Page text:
Pay-TV-led legislative changes bad for consumers
Over the past two years, the pay-TV industry has been pushing for video marketplace changes in Congress in the name of ‘consumer protection,’ targeting retransmission consent fees TV broadcasters receive from cable and satellite TV systems to air local TV stations’ broadcast network programming and local news.
Pay-TV operators are seeking to curtail broadcasters’ flexibility in retransmission consent negotiation and eliminate a series of rules that ultimately will force all consumers to pay more for access to the most popular TV programming. Pay-TV is right about one thing. Consumers need government reform of the rules governing video services. But that effort should focus on reforming the pay-TV industry, not eliminating local television.
The truth is TV stations aren’t causing monthly cable bills to soar. Cable bills go up every year because consumers are being forced to pay significantly higher fees across the board.
The pay-TV industry is notorious for padding its revenue through a barrage of abusive billing and business practices, including erroneous overbilling, excessive equipment rental fees, and ‘extra’ service charges. For example, though Apple TV and Kindle Fire TV devices retail for $99, the pay-TV industry won’t allow them to be connected directly to their systems. Pay-TV operators instead prefer to bilk consumers for $7 billion annually in monthly rental fees for outdated equipment that stymies innovation and competition. In addition, pay-TV consumers are paying inflated prices for cable channels that few watch.
Pay-TV operators are using blackouts to divert attention from their abusive business practices. They created the American Television Alliance (ATVA) to make local TV stations the Washington scapegoat for increasing cable bills.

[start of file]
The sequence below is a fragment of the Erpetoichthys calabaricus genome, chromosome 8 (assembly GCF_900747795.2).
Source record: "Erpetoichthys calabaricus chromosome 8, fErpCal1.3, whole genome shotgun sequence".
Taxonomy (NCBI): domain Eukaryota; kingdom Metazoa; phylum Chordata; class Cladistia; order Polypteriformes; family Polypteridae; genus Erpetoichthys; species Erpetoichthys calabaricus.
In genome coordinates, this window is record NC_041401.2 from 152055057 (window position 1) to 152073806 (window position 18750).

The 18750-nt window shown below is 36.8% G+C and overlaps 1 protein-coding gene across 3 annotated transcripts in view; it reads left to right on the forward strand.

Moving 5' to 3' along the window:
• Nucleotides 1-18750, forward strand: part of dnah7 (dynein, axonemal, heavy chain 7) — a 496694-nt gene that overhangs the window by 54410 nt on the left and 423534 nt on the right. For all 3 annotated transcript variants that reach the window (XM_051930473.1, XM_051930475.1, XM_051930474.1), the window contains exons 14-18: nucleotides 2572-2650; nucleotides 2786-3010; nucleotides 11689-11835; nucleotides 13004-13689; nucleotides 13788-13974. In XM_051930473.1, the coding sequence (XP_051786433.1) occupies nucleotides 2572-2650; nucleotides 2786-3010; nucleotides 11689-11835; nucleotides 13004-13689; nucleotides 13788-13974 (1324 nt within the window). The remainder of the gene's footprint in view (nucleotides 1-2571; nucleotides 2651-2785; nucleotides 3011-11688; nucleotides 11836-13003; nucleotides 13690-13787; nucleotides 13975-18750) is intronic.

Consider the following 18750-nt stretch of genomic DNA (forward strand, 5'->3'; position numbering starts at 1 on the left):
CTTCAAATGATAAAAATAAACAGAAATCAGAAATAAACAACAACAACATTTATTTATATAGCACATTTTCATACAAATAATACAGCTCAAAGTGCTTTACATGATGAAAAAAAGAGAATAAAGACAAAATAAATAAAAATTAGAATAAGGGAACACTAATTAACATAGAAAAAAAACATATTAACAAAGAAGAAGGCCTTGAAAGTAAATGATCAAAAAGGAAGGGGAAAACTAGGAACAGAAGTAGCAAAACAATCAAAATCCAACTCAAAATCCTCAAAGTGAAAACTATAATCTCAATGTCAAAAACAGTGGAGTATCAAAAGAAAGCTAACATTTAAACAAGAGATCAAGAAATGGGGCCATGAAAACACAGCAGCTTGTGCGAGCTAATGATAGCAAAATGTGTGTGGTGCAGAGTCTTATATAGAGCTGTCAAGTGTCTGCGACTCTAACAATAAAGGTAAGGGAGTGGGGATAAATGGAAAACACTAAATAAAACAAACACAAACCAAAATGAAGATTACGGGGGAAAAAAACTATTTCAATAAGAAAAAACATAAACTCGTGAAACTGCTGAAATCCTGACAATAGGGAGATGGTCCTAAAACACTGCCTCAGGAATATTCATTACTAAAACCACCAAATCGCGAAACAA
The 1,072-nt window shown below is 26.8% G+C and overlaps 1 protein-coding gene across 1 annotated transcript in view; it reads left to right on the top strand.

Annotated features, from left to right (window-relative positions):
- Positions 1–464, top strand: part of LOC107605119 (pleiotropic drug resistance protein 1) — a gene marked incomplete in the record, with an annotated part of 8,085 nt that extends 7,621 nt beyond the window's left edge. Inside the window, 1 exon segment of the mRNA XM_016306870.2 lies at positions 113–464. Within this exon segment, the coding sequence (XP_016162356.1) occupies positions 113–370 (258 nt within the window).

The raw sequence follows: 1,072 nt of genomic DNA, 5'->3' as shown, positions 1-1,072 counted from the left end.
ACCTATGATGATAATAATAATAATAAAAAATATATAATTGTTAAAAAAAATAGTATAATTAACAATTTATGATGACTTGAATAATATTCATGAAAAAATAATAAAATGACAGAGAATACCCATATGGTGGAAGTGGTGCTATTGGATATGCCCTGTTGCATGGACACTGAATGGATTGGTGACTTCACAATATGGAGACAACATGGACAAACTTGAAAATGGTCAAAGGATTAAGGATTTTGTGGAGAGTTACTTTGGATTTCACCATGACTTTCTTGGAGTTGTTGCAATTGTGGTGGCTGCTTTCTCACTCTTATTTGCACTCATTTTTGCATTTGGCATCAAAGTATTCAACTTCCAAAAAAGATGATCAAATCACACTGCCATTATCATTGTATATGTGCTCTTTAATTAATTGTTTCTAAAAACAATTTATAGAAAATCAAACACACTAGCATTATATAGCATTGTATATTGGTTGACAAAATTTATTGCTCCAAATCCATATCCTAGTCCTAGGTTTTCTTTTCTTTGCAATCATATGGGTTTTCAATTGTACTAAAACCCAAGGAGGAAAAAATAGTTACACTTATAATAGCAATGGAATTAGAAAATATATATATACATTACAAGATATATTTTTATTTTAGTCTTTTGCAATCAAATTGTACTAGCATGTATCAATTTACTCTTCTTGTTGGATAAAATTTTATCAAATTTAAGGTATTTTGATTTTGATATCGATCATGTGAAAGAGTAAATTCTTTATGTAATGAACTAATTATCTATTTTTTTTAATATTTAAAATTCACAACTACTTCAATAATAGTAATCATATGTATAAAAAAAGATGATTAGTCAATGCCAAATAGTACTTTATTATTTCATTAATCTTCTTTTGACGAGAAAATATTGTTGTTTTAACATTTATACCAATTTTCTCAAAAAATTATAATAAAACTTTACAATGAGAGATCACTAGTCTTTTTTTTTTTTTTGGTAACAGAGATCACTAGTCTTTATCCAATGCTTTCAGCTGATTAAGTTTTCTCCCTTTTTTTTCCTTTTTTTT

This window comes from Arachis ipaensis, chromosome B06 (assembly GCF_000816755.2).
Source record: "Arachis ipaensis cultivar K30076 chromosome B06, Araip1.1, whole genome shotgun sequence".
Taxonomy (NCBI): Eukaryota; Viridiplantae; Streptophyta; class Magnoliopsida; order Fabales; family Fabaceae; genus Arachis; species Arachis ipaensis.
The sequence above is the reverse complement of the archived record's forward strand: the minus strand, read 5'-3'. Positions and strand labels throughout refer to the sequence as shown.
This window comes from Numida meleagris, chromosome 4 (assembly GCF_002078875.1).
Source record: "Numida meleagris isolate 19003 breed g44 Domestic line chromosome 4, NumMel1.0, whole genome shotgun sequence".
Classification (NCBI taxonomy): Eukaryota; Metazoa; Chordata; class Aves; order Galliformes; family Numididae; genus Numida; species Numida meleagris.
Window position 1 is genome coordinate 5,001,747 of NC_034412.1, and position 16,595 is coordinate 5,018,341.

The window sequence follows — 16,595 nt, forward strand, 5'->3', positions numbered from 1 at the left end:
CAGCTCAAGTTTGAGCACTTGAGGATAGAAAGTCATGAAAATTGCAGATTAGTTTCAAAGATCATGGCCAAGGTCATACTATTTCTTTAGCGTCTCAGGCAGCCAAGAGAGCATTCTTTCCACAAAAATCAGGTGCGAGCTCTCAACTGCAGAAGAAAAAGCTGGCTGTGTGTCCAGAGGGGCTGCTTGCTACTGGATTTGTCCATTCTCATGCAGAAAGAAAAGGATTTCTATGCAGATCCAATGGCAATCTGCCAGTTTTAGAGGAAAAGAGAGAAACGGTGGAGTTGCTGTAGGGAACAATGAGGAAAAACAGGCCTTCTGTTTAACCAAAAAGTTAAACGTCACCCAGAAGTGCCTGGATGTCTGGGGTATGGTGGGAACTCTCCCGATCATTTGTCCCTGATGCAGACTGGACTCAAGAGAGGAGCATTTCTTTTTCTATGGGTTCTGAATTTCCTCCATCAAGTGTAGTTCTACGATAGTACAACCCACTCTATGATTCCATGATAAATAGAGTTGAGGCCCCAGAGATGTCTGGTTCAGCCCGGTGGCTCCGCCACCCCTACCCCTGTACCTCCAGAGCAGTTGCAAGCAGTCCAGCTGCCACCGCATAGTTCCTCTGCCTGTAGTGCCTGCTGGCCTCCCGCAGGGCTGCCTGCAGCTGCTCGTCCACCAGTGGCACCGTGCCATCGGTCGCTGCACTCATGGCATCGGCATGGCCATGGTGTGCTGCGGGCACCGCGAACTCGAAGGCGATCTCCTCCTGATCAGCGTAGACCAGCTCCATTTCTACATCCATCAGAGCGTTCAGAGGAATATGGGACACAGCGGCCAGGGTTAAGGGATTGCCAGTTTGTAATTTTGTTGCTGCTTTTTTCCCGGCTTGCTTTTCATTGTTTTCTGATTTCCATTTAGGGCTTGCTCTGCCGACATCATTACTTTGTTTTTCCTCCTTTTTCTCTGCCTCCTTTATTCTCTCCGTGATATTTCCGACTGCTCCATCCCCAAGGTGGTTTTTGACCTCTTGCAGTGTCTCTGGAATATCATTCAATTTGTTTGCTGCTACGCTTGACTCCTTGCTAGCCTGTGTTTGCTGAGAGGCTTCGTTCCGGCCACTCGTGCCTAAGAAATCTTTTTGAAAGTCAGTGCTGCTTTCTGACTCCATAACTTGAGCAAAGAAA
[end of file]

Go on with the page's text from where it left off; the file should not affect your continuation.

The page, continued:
ATVA claims the retransmission consent rules are responsible for a ‘record number’ of TV blackouts without acknowledging the hundreds… if not thousands … of retransmission consent deals that are reached between broadcasters and pay-TV operators nationwide each year.
In addition, public data reveals that just four retransmission consent disputes that began on or after January 1, 2014 have resulted in TV blackouts. All but one have been resolved, with two deals struck between parties within hours of the initial impasses.
Amidst hundreds of deals negotiated in 2013, a total of 19 retransmission disputes unfolded that resulted in disruptions to pay-TV viewers’ access to local broadcast TV news and programming. What’s important here though is that the vast majority of these 2013 cases were settled quickly after being blocked by pay-TV systems.
In addition, all broadcast TV programming remained accessible to TV viewers free, over-the-air via an antenna throughout the duration of these disruptions. The programming also remained available on other pay-TV systems.
Do these statistics highlight a glaring problem? Do they truly signal a broken video marketplace in need of reform?
TVfreedom.org coalition members don’t think so. The fact of the matter is that pay-TV service outages occur across the country at a remarkably higher rate due to bad weather or lousy service than as a result of retransmission consent disputes. Indeed, thunderstorms often knock satellite TV systems off the air, especially for consumers with outdated equipment, on a routine basis.
Pay-TV claims of innocence in retransmission consent disputes are belied by their desire to push broadcast TV content behind the ‘pay-wall’ on every platform, including the Internet. In seeking exclusive online content distribution, cable and satellite TV operators have, in the past, demanded that TV broadcast networks stop making the majority of their popular programming available to other highly successful digital consumer outlets, such as Amazon, Hulu and Netflix. That is anti-consumer.
In contrast, TV broadcast networks recognize the potential negative consequences of these exclusive deals on consumers and the industry, and are reluctant to give such gatekeeper power to pay-TV operators in today’s broadband world.
The pay-TV industry’s motives for reform are crystal clear. It seeks to control access to all TV content, drive up prices for America’s cable and satellite TV subscribers, and diminish the ability of broadcasters to serve as a viable market force in delivering popular programs to consumers on a variety of competitive digital platforms.
Considering the questionable business practices of pay-TV operators and their anti-competitive demands in retransmission consent negotiations with local TV stations, one must ask: are their calls for reform genuinely being made in the interest of consumers?
–Robert C Kenny is the Director of Public Affairs for TVfreedom.org, a coalition of local broadcasters, community advocates, network TV affiliate associations, and other independent organizations; he formerly served as Press Secretary at the FCC. RKenny@TVfreedom.org